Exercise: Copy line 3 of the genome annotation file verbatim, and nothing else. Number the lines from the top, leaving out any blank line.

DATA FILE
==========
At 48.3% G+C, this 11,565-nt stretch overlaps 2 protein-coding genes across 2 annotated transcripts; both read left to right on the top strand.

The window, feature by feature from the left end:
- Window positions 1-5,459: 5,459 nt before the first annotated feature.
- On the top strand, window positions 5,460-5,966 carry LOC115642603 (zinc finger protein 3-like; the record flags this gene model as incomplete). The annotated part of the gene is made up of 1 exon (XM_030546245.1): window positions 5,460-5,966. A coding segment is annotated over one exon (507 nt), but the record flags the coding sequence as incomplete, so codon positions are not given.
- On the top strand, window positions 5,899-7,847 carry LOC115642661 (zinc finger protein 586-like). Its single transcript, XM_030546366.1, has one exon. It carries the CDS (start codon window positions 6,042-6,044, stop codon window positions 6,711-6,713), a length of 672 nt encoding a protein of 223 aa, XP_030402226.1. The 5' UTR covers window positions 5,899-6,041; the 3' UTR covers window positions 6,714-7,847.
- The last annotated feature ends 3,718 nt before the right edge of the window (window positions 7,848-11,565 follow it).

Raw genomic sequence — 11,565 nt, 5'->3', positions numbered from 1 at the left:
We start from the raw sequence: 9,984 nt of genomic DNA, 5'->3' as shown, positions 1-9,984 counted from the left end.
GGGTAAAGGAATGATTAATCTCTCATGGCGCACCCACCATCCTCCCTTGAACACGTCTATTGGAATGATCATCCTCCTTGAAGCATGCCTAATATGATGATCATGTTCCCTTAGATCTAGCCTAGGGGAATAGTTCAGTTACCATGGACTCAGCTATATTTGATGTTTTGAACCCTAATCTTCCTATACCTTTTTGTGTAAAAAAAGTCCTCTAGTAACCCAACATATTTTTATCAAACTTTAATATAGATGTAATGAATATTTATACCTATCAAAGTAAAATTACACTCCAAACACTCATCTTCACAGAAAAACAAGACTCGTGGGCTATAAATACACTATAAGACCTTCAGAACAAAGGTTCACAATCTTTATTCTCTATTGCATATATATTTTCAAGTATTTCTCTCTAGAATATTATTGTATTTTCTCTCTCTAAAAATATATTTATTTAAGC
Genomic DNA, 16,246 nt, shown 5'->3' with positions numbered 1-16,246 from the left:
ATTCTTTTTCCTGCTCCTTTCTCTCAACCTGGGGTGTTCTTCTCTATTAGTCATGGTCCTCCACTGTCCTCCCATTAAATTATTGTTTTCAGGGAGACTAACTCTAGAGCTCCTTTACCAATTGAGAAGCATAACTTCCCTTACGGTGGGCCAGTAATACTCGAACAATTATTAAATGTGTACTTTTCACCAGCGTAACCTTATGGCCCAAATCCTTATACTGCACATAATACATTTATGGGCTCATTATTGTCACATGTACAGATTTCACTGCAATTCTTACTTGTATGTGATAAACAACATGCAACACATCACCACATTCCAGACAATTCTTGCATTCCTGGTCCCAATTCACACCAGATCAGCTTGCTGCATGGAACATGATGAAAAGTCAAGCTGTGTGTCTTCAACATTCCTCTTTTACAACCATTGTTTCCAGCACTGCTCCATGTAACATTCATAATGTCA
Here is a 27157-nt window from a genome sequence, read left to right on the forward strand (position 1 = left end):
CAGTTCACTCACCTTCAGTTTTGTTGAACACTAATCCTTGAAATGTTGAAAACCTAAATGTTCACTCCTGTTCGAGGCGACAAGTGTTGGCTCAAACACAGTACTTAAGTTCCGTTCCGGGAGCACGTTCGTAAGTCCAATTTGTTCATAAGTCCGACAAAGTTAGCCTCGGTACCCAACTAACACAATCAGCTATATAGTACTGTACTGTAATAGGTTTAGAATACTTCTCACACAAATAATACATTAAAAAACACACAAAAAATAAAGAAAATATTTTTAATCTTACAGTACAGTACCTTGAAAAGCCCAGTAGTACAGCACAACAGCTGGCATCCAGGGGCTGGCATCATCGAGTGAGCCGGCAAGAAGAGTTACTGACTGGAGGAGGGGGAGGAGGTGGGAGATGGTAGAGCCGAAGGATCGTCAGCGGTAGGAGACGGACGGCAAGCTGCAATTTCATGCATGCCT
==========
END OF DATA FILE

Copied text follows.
- Window positions 1-5,459: 5,459 nt before the first annotated feature.